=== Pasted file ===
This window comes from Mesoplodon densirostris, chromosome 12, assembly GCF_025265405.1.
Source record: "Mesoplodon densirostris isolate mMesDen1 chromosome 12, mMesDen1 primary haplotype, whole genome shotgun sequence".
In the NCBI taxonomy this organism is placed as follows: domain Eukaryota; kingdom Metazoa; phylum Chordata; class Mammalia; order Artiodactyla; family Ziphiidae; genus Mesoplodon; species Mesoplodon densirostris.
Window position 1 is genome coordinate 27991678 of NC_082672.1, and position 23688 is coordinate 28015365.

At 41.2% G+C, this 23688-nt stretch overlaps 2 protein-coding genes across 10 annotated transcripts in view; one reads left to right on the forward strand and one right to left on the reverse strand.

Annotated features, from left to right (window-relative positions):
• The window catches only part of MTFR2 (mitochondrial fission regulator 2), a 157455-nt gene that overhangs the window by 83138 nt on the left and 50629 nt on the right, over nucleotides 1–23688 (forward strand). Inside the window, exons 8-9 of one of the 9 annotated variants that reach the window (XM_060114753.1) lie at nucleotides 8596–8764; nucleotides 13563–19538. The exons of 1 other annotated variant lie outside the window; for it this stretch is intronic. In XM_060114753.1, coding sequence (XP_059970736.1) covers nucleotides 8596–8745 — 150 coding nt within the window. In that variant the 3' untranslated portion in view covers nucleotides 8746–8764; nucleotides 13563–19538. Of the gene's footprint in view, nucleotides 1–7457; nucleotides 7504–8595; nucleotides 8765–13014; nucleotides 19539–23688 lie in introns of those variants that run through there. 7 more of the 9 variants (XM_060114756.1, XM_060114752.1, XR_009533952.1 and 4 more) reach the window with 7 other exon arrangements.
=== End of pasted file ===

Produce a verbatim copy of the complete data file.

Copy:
This window comes from Mesoplodon densirostris, chromosome 12, assembly GCF_025265405.1.
Source record: "Mesoplodon densirostris isolate mMesDen1 chromosome 12, mMesDen1 primary haplotype, whole genome shotgun sequence".
In the NCBI taxonomy this organism is placed as follows: domain Eukaryota; kingdom Metazoa; phylum Chordata; class Mammalia; order Artiodactyla; family Ziphiidae; genus Mesoplodon; species Mesoplodon densirostris.
Window position 1 is genome coordinate 27991678 of NC_082672.1, and position 23688 is coordinate 28015365.

At 41.2% G+C, this 23688-nt stretch overlaps 2 protein-coding genes across 10 annotated transcripts in view; one reads left to right on the forward strand and one right to left on the reverse strand.

Annotated features, from left to right (window-relative positions):
• The window catches only part of MTFR2 (mitochondrial fission regulator 2), a 157455-nt gene that overhangs the window by 83138 nt on the left and 50629 nt on the right, over nucleotides 1–23688 (forward strand). Inside the window, exons 8-9 of one of the 9 annotated variants that reach the window (XM_060114753.1) lie at nucleotides 8596–8764; nucleotides 13563–19538. The exons of 1 other annotated variant lie outside the window; for it this stretch is intronic. In XM_060114753.1, coding sequence (XP_059970736.1) covers nucleotides 8596–8745 — 150 coding nt within the window. In that variant the 3' untranslated portion in view covers nucleotides 8746–8764; nucleotides 13563–19538. Of the gene's footprint in view, nucleotides 1–7457; nucleotides 7504–8595; nucleotides 8765–13014; nucleotides 19539–23688 lie in introns of those variants that run through there. 7 more of the 9 variants (XM_060114756.1, XM_060114752.1, XR_009533952.1 and 4 more) reach the window with 7 other exon arrangements.